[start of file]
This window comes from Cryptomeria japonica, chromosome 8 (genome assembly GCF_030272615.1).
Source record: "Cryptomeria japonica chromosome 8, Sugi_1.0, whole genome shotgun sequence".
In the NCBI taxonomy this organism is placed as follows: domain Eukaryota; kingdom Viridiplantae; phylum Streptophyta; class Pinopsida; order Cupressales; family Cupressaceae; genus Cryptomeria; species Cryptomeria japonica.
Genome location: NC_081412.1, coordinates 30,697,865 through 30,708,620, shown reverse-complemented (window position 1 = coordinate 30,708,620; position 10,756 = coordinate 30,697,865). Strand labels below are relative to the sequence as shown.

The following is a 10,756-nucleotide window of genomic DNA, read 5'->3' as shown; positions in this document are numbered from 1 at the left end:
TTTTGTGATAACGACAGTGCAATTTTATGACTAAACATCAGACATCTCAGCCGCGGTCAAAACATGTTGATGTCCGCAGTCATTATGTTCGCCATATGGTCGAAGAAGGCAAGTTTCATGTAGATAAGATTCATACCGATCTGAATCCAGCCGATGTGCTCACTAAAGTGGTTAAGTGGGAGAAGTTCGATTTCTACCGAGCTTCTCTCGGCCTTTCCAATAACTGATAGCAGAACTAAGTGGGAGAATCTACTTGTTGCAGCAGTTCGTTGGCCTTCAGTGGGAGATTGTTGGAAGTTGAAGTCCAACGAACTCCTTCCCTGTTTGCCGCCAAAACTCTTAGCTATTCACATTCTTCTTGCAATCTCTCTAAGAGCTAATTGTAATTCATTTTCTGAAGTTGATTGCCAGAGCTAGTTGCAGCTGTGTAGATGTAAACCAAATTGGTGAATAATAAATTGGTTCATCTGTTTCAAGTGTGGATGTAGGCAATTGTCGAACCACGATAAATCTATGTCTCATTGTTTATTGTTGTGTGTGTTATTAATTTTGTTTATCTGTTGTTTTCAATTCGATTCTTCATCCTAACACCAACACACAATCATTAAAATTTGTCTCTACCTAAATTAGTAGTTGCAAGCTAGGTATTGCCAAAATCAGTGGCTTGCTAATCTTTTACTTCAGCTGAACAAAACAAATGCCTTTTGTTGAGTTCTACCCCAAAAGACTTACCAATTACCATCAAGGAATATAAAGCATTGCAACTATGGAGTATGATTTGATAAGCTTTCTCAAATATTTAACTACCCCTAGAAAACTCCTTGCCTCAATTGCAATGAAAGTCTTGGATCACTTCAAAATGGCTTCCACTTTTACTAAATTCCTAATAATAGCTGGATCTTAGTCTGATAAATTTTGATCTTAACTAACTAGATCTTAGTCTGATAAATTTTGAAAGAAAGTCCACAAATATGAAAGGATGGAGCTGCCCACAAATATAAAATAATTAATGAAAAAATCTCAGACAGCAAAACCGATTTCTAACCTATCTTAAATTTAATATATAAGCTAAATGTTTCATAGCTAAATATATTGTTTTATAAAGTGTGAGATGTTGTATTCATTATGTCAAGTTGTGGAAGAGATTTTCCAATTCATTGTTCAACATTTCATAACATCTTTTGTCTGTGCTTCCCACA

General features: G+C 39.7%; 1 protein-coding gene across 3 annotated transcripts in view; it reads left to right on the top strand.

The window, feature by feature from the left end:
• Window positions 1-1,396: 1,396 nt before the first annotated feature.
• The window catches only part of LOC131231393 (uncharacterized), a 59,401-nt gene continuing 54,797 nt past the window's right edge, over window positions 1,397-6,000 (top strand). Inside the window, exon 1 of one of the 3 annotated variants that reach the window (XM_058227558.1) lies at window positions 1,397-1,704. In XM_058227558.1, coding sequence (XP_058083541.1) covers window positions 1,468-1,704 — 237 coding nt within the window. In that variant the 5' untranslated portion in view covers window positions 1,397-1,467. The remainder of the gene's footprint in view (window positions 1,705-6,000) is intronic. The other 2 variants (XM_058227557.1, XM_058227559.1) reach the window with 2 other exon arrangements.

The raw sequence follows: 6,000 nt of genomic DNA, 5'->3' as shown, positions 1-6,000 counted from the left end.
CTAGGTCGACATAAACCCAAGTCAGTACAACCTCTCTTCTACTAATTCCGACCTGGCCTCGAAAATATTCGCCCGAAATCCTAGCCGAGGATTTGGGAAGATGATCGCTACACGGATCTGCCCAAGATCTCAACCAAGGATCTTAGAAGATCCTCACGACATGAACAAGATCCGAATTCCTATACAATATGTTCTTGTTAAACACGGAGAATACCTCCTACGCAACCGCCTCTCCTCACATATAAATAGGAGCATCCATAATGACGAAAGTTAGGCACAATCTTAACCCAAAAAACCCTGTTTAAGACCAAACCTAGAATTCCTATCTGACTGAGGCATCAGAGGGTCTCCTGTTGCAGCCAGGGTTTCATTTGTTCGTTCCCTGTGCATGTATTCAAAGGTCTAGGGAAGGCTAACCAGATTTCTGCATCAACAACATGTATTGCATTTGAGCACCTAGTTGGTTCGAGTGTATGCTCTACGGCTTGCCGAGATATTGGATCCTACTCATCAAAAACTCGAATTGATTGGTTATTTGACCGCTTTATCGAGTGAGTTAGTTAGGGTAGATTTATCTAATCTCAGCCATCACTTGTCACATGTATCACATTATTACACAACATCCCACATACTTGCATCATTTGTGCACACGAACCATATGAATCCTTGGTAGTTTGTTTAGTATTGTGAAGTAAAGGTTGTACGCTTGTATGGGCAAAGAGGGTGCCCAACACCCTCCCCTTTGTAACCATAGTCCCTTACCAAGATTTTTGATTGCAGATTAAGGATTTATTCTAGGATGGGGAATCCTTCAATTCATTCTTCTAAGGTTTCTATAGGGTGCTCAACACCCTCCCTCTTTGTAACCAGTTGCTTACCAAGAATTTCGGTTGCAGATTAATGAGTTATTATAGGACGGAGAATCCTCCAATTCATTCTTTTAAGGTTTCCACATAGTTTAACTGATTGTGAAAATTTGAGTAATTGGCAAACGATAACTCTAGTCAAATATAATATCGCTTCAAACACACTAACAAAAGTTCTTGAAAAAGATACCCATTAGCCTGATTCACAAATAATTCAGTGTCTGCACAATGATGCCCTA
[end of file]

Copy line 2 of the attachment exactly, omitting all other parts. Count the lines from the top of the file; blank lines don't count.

Source record: "Cryptomeria japonica chromosome 8, Sugi_1.0, whole genome shotgun sequence".